Phil Flynn is writer of The Energy Report, a daily market commentary discussing oil, the Middle East, American government, economics, and their effects on the world's energies markets, as well as other commodity markets. Contact Mr. Flynn at (888) 264-5665
Oil prices and gasoline diesel prices soar to new highs because the market is finding out that reports of weak global oil demand were just an illusion. Kind of like the “illusion” that Hunter Biden used when he got President and then Vice-President Joe Biden on the phone with his corrupt business partners as he was selling the “illusion of access” to his father, affectionately known as the “Big Guy”. The Energy Information Administration (EIA) also gave us the Illusion that oil demand in the US was weaker than it really was. They had to report a ponderous upward revision in the oil demand reports that makes one wonder why they had missed it so badly.
The EIA reported that US oil demand in the month of May was at an all-time high as it raised its demand numbers by 973,000 barrels a day to a record 20.776 million barrels a day. In fact, it is possible that we may break the all-time US oil demand high that according to Bloomberg was in Aug, 2005 at 21.666 Million barrels a day. Coal demand also reached an all-time high in 2022, rising above 8.3-billion tons and grew by about 1.5% in the first half of this year to a total of about 4.67-billion tons according to the International Energy Agency. That illusion of weak demand not being a reality may start to answer the question as to why petroleum inventories are so tight even as demand was supposedly so weak.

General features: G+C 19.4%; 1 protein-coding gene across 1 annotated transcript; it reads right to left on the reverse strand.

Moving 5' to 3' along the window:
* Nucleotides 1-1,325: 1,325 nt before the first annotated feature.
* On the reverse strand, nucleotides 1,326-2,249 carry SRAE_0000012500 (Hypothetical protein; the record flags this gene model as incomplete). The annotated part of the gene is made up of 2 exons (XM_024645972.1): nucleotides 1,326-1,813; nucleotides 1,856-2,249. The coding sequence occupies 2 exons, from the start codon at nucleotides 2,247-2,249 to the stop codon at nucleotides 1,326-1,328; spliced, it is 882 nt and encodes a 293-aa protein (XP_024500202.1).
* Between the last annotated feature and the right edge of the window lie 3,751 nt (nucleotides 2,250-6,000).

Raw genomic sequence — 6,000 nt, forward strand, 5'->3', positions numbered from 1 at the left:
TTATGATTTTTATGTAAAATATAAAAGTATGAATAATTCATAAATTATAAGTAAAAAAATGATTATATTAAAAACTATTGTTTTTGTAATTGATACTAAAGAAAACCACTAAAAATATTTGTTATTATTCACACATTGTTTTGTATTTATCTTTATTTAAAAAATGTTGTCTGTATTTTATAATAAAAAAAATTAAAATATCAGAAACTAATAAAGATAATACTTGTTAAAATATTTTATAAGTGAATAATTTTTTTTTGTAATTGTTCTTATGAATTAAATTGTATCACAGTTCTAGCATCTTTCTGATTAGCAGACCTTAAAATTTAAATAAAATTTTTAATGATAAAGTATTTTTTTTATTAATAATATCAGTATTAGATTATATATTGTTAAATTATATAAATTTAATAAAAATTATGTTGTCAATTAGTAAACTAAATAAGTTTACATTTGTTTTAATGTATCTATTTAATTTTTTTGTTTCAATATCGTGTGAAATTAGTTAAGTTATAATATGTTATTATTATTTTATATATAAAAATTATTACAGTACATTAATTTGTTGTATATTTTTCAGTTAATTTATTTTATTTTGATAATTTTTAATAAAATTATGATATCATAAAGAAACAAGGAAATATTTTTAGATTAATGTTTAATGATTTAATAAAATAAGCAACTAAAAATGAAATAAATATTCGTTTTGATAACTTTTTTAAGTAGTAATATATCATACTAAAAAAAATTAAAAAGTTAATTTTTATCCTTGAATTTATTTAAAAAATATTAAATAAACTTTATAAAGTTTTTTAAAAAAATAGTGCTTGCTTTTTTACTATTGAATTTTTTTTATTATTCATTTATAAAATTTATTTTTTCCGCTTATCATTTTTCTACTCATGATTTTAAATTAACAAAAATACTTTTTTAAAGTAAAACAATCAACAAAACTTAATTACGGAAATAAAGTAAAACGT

The Energy Report also questioned the weekly demand estimates because it did not fit the information we had on the ground. Both Valero and Exxon Mobil said that they had thought the EIA was underestimating demand and they had oil demand at a record. This morning Bloomberg reports that BP CEO Bernard Looney says that global oil demand has been “incredibly resilient”; he sees a 2m b/d y-on-y increase in 2023. This underreporting of oil demand in May by the EIA may have weighed on prices much to the detriment of meeting record demand.
In a market that has already been distorted by Strategic Petroleum Reserve releases, the under reporting of demand probably further discourages investment in a market that desperately needs it. Now the market is facing a price spike that sadly is not an illusion and could bring inflation talk back to the forefront of the conversation. Inflation fears are giving the dollar new life as fuel prices start to sore as AAA reports that regular gas hit a new high for the year today at $3.78 a gallon for regular unleaded. Mid-grade also is surging to $4.18 a gallon and premium at $4.515 a gallon. The diesel crack spread is also hitting the highest level since October of 2022 as global supply tightness is causing a major run-up in price. This will cause pains to consumer that believed the so called “inflation reduction act” would reduce inflation.